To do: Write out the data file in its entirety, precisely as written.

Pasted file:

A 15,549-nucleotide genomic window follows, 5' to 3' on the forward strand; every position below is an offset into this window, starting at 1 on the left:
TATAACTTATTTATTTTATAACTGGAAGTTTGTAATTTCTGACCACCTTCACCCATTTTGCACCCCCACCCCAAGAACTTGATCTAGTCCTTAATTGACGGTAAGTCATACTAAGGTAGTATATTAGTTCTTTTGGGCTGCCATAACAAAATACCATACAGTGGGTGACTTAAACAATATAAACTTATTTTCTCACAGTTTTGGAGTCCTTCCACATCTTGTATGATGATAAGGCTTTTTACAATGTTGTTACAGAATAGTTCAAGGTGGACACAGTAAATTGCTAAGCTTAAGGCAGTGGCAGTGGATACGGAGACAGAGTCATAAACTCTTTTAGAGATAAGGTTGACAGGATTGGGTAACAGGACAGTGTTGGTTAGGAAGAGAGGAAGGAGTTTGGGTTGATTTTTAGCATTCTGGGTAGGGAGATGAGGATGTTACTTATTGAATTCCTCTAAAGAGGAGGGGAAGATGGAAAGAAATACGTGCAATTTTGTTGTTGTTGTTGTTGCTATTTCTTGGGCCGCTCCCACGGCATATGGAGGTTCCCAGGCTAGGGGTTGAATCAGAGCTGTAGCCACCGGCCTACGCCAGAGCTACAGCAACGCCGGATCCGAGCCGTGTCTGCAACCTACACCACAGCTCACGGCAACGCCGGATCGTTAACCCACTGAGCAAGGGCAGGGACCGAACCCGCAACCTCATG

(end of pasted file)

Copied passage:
A 15,549-nucleotide genomic window follows, 5' to 3' on the forward strand; every position below is an offset into this window, starting at 1 on the left:
TATAACTTATTTATTTTATAACTGGAAGTTTGTAATTTCTGACCACCTTCACCCATTTTGCACCCCCACCCCAAGAACTTGATCTAGTCCTTAATTGACGGTAAGTCATACTAAGGTAGTATATTAGTTCTTTTGGGCTGCCATAACAAAATACCATACAGTGGGTGACTTAAACAATATAAACTTATTTTCTCACAGTTTTGGAGTCCTTCCACATCTTGTATGATGATAAGGCTTTTTACAATGTTGTTACAGAATAGTTCAAGGTGGACACAGTAAATTGCTAAGCTTAAGGCAGTGGCAGTGGATACGGAGACAGAGTCATAAACTCTTTTAGAGATAAGGTTGACAGGATTGGGTAACAGGACAGTGTTGGTTAGGAAGAGAGGAAGGAGTTTGGGTTGATTTTTAGCATTCTGGGTAGGGAGATGAGGATGTTACTTATTGAATTCCTCTAAAGAGGAGGGGAAGATGGAAAGAAATACGTGCAATTTTGTTGTTGTTGTTGTTGCTATTTCTTGGGCCGCTCCCACGGCATATGGAGGTTCCCAGGCTAGGGGTTGAATCAGAGCTGTAGCCACCGGCCTACGCCAGAGCTACAGCAACGCCGGATCCGAGCCGTGTCTGCAACCTACACCACAGCTCACGGCAACGCCGGATCGTTAACCCACTGAGCAAGGGCAGGGACCGAACCCGCAACCTCATG